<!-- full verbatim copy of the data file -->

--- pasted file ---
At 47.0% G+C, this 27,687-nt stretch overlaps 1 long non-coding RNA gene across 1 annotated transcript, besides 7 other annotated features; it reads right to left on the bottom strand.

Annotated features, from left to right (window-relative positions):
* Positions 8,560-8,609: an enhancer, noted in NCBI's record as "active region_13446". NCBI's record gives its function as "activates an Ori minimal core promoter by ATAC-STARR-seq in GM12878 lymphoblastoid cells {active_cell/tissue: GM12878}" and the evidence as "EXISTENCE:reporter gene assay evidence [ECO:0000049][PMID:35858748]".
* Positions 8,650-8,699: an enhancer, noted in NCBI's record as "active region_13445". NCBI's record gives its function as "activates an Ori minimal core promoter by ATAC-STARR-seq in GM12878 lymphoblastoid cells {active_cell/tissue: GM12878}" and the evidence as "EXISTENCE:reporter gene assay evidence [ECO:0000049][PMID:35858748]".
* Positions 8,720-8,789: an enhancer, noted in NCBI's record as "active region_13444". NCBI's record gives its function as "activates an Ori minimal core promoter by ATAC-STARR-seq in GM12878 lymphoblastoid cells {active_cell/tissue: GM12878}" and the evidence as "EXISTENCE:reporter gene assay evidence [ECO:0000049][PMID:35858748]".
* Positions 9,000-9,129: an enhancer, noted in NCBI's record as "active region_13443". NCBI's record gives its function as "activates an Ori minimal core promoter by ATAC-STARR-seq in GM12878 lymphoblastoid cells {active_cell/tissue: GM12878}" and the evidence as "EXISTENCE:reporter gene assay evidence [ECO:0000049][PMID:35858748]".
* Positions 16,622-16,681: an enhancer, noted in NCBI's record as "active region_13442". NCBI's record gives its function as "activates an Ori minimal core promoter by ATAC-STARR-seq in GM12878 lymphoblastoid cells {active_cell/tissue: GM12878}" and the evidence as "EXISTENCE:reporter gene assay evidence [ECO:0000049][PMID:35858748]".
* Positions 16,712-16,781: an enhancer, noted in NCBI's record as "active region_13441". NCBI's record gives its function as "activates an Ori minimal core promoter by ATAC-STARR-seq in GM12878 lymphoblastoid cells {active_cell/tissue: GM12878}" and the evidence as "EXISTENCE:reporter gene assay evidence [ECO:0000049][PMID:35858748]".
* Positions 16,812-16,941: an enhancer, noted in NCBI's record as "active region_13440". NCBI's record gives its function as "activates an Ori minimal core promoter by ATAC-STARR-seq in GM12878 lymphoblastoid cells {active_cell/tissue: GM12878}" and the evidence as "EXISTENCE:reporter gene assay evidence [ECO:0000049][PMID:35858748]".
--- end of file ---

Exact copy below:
At 47.0% G+C, this 27,687-nt stretch overlaps 1 long non-coding RNA gene across 1 annotated transcript, besides 7 other annotated features; it reads right to left on the bottom strand.

Annotated features, from left to right (window-relative positions):
* Positions 8,560-8,609: an enhancer, noted in NCBI's record as "active region_13446". NCBI's record gives its function as "activates an Ori minimal core promoter by ATAC-STARR-seq in GM12878 lymphoblastoid cells {active_cell/tissue: GM12878}" and the evidence as "EXISTENCE:reporter gene assay evidence [ECO:0000049][PMID:35858748]".
* Positions 8,650-8,699: an enhancer, noted in NCBI's record as "active region_13445". NCBI's record gives its function as "activates an Ori minimal core promoter by ATAC-STARR-seq in GM12878 lymphoblastoid cells {active_cell/tissue: GM12878}" and the evidence as "EXISTENCE:reporter gene assay evidence [ECO:0000049][PMID:35858748]".
* Positions 8,720-8,789: an enhancer, noted in NCBI's record as "active region_13444". NCBI's record gives its function as "activates an Ori minimal core promoter by ATAC-STARR-seq in GM12878 lymphoblastoid cells {active_cell/tissue: GM12878}" and the evidence as "EXISTENCE:reporter gene assay evidence [ECO:0000049][PMID:35858748]".
* Positions 9,000-9,129: an enhancer, noted in NCBI's record as "active region_13443". NCBI's record gives its function as "activates an Ori minimal core promoter by ATAC-STARR-seq in GM12878 lymphoblastoid cells {active_cell/tissue: GM12878}" and the evidence as "EXISTENCE:reporter gene assay evidence [ECO:0000049][PMID:35858748]".
* Positions 16,622-16,681: an enhancer, noted in NCBI's record as "active region_13442". NCBI's record gives its function as "activates an Ori minimal core promoter by ATAC-STARR-seq in GM12878 lymphoblastoid cells {active_cell/tissue: GM12878}" and the evidence as "EXISTENCE:reporter gene assay evidence [ECO:0000049][PMID:35858748]".
* Positions 16,712-16,781: an enhancer, noted in NCBI's record as "active region_13441". NCBI's record gives its function as "activates an Ori minimal core promoter by ATAC-STARR-seq in GM12878 lymphoblastoid cells {active_cell/tissue: GM12878}" and the evidence as "EXISTENCE:reporter gene assay evidence [ECO:0000049][PMID:35858748]".
* Positions 16,812-16,941: an enhancer, noted in NCBI's record as "active region_13440". NCBI's record gives its function as "activates an Ori minimal core promoter by ATAC-STARR-seq in GM12878 lymphoblastoid cells {active_cell/tissue: GM12878}" and the evidence as "EXISTENCE:reporter gene assay evidence [ECO:0000049][PMID:35858748]".